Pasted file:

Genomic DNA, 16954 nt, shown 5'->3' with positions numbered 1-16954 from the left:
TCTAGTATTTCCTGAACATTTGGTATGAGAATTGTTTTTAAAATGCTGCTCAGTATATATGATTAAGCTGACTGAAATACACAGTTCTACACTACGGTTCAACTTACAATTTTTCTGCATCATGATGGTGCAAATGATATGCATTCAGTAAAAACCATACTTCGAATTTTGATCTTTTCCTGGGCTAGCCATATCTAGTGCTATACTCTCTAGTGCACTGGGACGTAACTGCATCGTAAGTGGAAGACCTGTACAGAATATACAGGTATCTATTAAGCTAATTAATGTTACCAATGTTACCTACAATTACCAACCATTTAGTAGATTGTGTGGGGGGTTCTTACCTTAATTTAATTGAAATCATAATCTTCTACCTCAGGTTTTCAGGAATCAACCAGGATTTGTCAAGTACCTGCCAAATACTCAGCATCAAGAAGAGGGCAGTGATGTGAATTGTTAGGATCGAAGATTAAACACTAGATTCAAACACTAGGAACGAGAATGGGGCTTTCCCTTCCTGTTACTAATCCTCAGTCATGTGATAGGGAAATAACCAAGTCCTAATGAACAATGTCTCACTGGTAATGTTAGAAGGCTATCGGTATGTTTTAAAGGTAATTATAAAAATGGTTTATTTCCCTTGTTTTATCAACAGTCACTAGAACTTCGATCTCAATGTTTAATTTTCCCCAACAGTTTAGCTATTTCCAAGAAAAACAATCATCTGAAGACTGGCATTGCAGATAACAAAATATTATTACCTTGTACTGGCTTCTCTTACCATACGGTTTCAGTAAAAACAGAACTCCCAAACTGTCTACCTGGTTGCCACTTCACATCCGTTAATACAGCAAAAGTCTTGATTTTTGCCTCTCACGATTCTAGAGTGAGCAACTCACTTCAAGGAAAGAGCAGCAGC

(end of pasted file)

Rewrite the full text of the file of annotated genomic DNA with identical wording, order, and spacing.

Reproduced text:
Genomic DNA, 16954 nt, shown 5'->3' with positions numbered 1-16954 from the left:
TCTAGTATTTCCTGAACATTTGGTATGAGAATTGTTTTTAAAATGCTGCTCAGTATATATGATTAAGCTGACTGAAATACACAGTTCTACACTACGGTTCAACTTACAATTTTTCTGCATCATGATGGTGCAAATGATATGCATTCAGTAAAAACCATACTTCGAATTTTGATCTTTTCCTGGGCTAGCCATATCTAGTGCTATACTCTCTAGTGCACTGGGACGTAACTGCATCGTAAGTGGAAGACCTGTACAGAATATACAGGTATCTATTAAGCTAATTAATGTTACCAATGTTACCTACAATTACCAACCATTTAGTAGATTGTGTGGGGGGTTCTTACCTTAATTTAATTGAAATCATAATCTTCTACCTCAGGTTTTCAGGAATCAACCAGGATTTGTCAAGTACCTGCCAAATACTCAGCATCAAGAAGAGGGCAGTGATGTGAATTGTTAGGATCGAAGATTAAACACTAGATTCAAACACTAGGAACGAGAATGGGGCTTTCCCTTCCTGTTACTAATCCTCAGTCATGTGATAGGGAAATAACCAAGTCCTAATGAACAATGTCTCACTGGTAATGTTAGAAGGCTATCGGTATGTTTTAAAGGTAATTATAAAAATGGTTTATTTCCCTTGTTTTATCAACAGTCACTAGAACTTCGATCTCAATGTTTAATTTTCCCCAACAGTTTAGCTATTTCCAAGAAAAACAATCATCTGAAGACTGGCATTGCAGATAACAAAATATTATTACCTTGTACTGGCTTCTCTTACCATACGGTTTCAGTAAAAACAGAACTCCCAAACTGTCTACCTGGTTGCCACTTCACATCCGTTAATACAGCAAAAGTCTTGATTTTTGCCTCTCACGATTCTAGAGTGAGCAACTCACTTCAAGGAAAGAGCAGCAGC